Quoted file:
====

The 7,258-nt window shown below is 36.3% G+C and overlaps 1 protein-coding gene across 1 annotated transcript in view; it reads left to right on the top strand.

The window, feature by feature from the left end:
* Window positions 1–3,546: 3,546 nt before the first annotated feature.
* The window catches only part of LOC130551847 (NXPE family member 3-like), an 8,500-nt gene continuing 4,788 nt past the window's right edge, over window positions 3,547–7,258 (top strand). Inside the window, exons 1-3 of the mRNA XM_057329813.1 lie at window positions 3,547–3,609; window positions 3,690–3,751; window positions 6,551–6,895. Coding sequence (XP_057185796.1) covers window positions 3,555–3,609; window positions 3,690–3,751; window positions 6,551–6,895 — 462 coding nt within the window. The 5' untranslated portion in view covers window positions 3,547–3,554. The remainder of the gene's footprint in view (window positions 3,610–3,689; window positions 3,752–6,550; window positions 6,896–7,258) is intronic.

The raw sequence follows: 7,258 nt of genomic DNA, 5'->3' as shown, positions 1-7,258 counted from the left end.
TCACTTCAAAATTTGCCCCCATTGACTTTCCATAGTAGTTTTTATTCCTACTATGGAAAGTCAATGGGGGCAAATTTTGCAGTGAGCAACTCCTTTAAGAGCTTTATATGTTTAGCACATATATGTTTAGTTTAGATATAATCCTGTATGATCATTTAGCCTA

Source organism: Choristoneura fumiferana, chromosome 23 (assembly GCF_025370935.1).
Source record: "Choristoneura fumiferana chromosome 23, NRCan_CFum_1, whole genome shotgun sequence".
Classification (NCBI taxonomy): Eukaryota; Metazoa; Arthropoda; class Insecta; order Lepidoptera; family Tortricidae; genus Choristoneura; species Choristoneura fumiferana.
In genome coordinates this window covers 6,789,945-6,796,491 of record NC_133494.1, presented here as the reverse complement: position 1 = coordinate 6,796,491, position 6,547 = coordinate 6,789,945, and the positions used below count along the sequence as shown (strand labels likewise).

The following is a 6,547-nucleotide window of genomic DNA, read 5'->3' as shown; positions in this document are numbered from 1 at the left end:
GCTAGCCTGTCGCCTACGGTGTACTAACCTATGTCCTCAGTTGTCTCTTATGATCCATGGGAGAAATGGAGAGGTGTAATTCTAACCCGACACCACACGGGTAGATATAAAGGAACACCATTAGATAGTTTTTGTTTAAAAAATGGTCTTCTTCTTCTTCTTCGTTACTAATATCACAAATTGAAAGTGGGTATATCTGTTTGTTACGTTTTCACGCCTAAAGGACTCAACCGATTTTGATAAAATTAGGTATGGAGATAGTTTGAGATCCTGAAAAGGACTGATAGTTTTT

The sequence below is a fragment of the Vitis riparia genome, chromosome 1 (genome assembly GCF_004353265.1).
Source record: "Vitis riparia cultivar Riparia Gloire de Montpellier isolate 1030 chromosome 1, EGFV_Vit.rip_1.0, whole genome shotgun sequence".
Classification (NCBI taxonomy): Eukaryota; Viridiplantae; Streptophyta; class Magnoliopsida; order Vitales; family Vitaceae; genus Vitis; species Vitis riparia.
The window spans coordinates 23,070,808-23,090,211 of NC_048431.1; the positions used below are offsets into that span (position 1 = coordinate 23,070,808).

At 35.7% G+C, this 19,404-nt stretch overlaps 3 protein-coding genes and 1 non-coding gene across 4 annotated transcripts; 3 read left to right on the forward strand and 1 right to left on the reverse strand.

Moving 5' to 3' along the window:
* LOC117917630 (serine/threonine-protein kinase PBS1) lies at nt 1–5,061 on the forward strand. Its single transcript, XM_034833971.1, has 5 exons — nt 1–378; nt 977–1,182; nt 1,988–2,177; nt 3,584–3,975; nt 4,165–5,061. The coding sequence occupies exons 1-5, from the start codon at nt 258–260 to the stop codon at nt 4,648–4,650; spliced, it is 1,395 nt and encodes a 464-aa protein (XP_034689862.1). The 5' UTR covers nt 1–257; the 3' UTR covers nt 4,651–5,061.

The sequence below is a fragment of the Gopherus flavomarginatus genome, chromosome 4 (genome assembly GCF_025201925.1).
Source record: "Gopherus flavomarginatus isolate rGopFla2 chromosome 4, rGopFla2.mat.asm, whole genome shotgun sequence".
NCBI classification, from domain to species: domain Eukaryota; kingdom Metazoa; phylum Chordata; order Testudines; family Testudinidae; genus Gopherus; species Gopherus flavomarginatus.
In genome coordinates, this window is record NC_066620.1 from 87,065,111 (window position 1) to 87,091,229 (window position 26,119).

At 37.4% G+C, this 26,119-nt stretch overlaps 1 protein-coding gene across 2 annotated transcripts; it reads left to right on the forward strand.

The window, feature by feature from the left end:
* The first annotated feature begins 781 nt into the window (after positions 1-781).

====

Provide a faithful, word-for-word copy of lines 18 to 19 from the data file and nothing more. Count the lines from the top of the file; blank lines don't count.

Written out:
Moving 5' to 3' along the window:
* LOC117917630 (serine/threonine-protein kinase PBS1) lies at nt 1–5,061 on the forward strand. Its single transcript, XM_034833971.1, has 5 exons — nt 1–378; nt 977–1,182; nt 1,988–2,177; nt 3,584–3,975; nt 4,165–5,061. The coding sequence occupies exons 1-5, from the start codon at nt 258–260 to the stop codon at nt 4,648–4,650; spliced, it is 1,395 nt and encodes a 464-aa protein (XP_034689862.1). The 5' UTR covers nt 1–257; the 3' UTR covers nt 4,651–5,061.